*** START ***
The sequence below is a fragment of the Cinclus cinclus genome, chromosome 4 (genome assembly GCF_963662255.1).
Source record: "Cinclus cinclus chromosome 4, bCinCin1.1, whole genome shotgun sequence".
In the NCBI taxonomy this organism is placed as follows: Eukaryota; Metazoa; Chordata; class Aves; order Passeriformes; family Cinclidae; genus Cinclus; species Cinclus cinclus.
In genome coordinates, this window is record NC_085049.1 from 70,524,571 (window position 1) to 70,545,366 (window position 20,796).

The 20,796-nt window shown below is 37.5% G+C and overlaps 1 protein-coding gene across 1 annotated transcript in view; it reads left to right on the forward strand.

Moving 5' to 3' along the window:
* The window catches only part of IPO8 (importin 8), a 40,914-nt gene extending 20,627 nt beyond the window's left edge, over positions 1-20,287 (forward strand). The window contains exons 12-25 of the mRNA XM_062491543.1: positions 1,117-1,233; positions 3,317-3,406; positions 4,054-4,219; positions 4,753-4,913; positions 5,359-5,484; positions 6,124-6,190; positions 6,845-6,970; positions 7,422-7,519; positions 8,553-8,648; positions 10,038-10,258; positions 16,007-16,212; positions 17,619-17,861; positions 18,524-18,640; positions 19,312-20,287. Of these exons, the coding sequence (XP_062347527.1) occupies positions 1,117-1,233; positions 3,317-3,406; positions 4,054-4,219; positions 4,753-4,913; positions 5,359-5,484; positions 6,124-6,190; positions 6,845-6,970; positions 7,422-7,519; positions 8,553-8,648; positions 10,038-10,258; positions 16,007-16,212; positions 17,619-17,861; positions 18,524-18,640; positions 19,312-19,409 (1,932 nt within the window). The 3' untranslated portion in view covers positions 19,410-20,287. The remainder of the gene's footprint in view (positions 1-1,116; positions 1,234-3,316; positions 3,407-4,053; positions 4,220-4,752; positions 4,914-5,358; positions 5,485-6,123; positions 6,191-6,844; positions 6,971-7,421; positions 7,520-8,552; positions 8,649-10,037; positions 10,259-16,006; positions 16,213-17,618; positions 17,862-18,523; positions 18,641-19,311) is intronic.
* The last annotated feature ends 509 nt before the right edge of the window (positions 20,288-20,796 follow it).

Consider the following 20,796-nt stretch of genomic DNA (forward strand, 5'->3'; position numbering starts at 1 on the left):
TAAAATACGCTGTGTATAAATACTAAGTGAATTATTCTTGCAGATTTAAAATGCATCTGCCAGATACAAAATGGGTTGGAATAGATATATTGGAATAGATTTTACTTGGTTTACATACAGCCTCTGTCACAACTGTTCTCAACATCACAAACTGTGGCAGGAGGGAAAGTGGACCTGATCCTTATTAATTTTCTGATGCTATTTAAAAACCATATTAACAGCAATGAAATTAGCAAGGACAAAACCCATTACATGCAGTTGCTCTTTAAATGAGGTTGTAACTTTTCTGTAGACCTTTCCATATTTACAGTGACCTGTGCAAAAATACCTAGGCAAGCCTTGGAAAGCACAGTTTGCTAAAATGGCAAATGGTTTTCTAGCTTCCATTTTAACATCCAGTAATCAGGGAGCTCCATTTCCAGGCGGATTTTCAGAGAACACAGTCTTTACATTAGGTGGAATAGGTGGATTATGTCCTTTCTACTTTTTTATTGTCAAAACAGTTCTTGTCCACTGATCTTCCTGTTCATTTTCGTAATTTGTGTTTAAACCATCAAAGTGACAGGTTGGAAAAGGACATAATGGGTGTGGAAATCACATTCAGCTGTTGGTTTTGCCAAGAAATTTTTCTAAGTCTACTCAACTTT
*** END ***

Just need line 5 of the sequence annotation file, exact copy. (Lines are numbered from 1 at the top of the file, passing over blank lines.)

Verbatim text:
The 20,796-nt window shown below is 37.5% G+C and overlaps 1 protein-coding gene across 1 annotated transcript in view; it reads left to right on the forward strand.